This paper is concerned with the value of climatological, categorical, probabilistic and perfect forecasts in the cost-loss ratio situation. Expressions are derived for the expense associated with these different types of forecasts, and measures of value and relative value are formulated in terms of these expressions. Some relationships among these expressions and measures are described, and these relationships are illustrated by examining both hypothetical and real sets of forecasts.
It is demonstrated that, if the probabilistic forecasts of concern are (completely) reliable, then the value of these forecasts is greater than the value of climatological and categorical forecasts for all activities or operations (i.e., for all values of the cost‐loss ratio C/L). On the other hand, if the forecasts are unreliable, then the value of climatological and/or categorical forecasts may be greater than the value of probabilistic forecasts for some values of C/L. However, examination of hypothetical and real sets of unreliable forecasts indicates that the relationships between the value of reliable probabilistic forecasts and the value of climatological and categorical forecasts are quite robust in the sense that these relationships appear to hold for most if not all values of C/L even for moderately unreliable forecasts.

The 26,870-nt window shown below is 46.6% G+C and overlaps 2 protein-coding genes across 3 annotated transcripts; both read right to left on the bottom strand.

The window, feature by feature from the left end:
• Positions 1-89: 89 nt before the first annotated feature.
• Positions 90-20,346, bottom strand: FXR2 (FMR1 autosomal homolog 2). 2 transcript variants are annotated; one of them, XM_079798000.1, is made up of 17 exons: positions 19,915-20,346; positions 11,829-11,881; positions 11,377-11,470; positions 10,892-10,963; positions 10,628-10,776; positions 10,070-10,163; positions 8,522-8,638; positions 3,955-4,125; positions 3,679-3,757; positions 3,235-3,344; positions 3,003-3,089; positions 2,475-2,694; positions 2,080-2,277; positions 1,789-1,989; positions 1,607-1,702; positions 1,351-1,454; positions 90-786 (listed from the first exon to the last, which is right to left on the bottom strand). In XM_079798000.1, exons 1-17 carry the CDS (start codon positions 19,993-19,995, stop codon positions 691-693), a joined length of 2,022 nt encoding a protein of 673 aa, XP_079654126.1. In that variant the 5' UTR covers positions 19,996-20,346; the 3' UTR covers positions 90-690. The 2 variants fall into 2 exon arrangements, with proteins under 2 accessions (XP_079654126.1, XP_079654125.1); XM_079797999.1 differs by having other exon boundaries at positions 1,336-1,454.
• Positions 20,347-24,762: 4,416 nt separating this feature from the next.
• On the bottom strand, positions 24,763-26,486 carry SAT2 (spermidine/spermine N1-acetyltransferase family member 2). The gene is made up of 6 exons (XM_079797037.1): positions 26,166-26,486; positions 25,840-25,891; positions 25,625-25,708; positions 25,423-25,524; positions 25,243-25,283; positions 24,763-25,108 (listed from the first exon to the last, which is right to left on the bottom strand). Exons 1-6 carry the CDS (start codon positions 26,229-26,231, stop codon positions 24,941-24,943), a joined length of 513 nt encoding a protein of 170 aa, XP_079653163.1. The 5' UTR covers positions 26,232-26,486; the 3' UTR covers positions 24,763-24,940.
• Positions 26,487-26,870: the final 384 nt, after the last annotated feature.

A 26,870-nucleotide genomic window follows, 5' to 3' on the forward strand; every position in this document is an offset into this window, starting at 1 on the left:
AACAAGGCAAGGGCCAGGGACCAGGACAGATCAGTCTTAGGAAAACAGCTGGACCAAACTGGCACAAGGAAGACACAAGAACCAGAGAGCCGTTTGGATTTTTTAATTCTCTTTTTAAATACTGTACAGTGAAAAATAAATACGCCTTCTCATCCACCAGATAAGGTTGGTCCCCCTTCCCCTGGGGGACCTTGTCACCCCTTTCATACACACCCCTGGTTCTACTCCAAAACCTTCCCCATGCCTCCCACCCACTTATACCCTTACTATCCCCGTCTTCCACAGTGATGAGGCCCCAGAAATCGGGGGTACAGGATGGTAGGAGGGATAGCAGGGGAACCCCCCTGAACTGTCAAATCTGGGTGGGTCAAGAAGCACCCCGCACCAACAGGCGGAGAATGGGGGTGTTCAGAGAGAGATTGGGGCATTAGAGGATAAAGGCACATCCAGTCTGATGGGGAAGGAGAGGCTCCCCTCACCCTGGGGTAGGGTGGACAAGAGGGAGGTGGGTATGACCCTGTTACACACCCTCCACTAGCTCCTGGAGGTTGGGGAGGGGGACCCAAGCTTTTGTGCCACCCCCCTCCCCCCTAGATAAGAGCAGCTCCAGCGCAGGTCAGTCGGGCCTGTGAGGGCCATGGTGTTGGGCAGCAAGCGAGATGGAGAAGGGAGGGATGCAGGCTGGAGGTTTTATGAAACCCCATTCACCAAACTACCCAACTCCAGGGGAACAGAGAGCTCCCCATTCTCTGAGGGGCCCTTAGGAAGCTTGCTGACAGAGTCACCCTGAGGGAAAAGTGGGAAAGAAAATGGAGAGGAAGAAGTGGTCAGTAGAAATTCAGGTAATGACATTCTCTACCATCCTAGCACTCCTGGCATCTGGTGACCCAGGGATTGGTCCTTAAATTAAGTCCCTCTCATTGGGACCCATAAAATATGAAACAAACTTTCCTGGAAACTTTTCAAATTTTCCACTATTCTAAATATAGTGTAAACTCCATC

The results presented in this paper have important implications for operational forecasting procedures and practices. These implications relate to the desirability of formulating and disseminating a wide variety of weather forecasts in probabilistic terms and of achieving and maintaining a high degree of reliability in probabilistic forecasts.